he entitled there to the protection for them due to his
' property " ? The question is complicated by the cir-
cumstance that the slaves were on board a U.S. ship :
and, moreover, a ship in distress. Webster maintained
that in these circumstances the rights of the slave-owner
must be determined by his own American law, except in
cases where the local law notoriously took them away.
" A state," he says, " may declare, in the absence of
treaty stipulation, that foreigners shall not sue in her
courts, nor travel in her territories, nor carry away funds
or goods received for debts. . . . Her power to make such
laws is unquestionable : but in the absence of direct and
positive enactments to that effect, the presumption is
that the opposite of these things exist. While her ports
are open to foreign trade, it is to be presumed that she
expects foreign ships to enter them, bringing with them
the jurisdiction of their own government and the protec-
tion of its laws." But on the general case (apart from
this assumed ex-territoriality of ships, especially in case of
rcldchc jorcec), he admitted that slaves in British territory
cease to be fit subjects of protection as property. In a
case of escape — " the territorial jurisdiction of England
will have become exclusive over them and must decide
their condition." 3
This amounts to an absolute opinion in favour of the
1 15 Nouvcau h'cc. Gen. (2 Samwer) 50 : cf. 37 S.P. 7 ; sec also
9 Murhard, 108.
■ 30 S.P. 181, Webster to Ashburton, 1 Aug. 1842. ■ lb. 188.
chap, iv] HAWAII AND OTAIIEITE IOQ
local law governing all questions of property (ex-territori-
ality apart). It is of course subject to the observation that
the local law must be known, and not a trap. Webster's
authority is high enough to make it almost conclusive.
A British ship proceeded to Hawaii in 1843 to make
the following demands : — (1) Restoration to Consul
Charlton of land taken up by the government : ' (2)
Acknowledgment of his deputy Simpson as Acting
Consul pending the discussion of the Hawaian objections
to Simpson : (3) A salute in apology for not receiving
Simpson : (4) Abandonment of the right to iron British
subjects for crimes not felony in England : (5) A new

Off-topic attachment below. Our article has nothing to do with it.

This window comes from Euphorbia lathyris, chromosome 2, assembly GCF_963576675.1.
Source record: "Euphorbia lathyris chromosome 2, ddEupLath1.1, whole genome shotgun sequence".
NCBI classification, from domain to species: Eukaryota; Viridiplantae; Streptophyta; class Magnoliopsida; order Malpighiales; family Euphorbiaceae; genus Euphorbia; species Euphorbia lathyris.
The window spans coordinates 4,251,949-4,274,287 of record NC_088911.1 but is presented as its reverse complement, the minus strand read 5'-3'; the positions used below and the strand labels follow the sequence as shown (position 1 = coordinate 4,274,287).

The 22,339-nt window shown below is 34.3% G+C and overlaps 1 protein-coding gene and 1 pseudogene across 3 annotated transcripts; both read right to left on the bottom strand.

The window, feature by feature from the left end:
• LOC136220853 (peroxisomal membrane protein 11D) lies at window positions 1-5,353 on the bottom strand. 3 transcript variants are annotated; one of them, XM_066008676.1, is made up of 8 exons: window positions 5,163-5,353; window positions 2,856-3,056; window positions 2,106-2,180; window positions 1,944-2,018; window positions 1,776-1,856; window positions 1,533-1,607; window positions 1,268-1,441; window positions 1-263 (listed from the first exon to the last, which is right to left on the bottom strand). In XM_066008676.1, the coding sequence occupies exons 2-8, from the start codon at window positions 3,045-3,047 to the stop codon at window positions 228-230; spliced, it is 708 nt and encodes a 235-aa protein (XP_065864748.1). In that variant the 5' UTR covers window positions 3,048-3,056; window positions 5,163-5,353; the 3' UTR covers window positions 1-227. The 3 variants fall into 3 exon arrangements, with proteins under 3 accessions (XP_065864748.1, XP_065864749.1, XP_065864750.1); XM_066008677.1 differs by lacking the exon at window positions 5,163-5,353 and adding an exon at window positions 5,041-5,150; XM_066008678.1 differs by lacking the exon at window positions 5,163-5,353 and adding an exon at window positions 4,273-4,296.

and fair trial of a case brought by a Briton against an
American : (6) Juries de medictate UngiKc : (7) Direct
access to the Sovereign. Lord G. Paulet threatened an
armed attack if these points were not conceded. It is
no wonder that the King signed his answer — " Yours
respectfully," and proceeded to cede his kingdom to
Lord George. That functionary was promptly disavowed
by Admiral Thomas, who convinced his Majesty that the
Queen's Government " made it a rule never to resort to
force until every expedient for an amicable settlement
had failed," and that " rather than urge compliance with
demands which are likely to embarrass a feeble govern-
ment, its object is to foster and even assist by good
offices such as may be disposed to seek for its friendly
intervention, requiring only in return equal privileges '
on the most-favoured-nation footing. 2 He repudiated
the cession, and declared that H.B.M. left the govern-
ment entirely to the King.
Admiral Dupetit-Thouars told the Otaheitans in 1843 s
that — " contraires a vos propres lois, les domiciles des
francais ont ete violes, . . . des spoliations de proprietes
ont 6te violemment et injustement prononcees, . . .
plusieurs de nos compatriotes ont £te frappes par les
1 Cf. Finlay's claim on Greece, infra, p. 117.
a 31 S.P. 1029. 3 lb. 938.
110 ILLUSTRATION [chap, iv
agents de la police ; . . . d'autres ont ete jetes en prison
. . . et mis au bloc comme de vils scelerats, sans avoir pu
se faire entendre, etc." (sic). It is curious that other
nations had no complaints of such flagrant breaches of
treaty ! Thouars demanded 10,000 piastres, or the
delivery up of the local forts. Exactly as the Hawaian
king had done, the Tahitian queen resigned her external
sovereignty. The real motives of the French can be
accurately estimated from the " expose des motifs " pub-
lished in the Moniteur of 25 April 1843. 1 Lord Aberdeen
officially characterized the cession as made — " partly by
intrigue and partly by intimidation." 2 However, Louis
Philippe's career was drawing to a close. We shall not,
until we deal with events a quarter of a century later,
have to examine aggressive acts of this character on the
part of France : it need only be remarked that, on the
occasion of an insurrection in 1844, the British Consul
was ejected from the Islands, under aggravating circum-
stances of insult. On account of these latter, Guizot
promised a full indemnity. 5 The incident very nearly
provoked war. The London populace was counting up
the alliances and resources of the two countries : the
Cabinet were on the point of sending the Consul back to
Tahiti on a man-of-war. But France firmly maintained
the right of a government to expel persons whom it
For many years the Neapolitan Government steadily
refused leave to build a Protestant church for the English
community of Naples, and their right to do so was never
questioned by the British ministers. 4 Turkey equally
refused to allow the erection of a Protestant church in
Jerusalem until 1845 ; ■ and then it was conceded on
1 31 S.P. 949-
2 '&■ 953. Addington to Barrow, 11 July 1843.
3 32 S.P. 122, 1060.
* See 31 S.P. 1 167, 1 198 et passim ; 33 S.P. 1163, 1164, etc.
6 34 S.P. 1145.
chap, iv] EVIDENCE IN TUNIS III
the demand of Prussia and Britain. It was represented
as demanded by the most-favoured-nation clause — which
may be more than dubious. In a despatch of 1844 Lord
Aberdeen asserted a right to protect Christians in
Turkey. 1 But Turkey can never be taken as a precedent
for anything. Mr. Wellesley, writing in 1846, says—
" They demand our sympathy, but they are not under
our protection." The Armenian Protestants were or-
ganized as a recognized religious community in 1847.
It may surprise some to learn that in Tunis, in 1844,
the jurisdiction of the Bey in person expressly extended
over Europeans. A Maltese having killed a Turk (in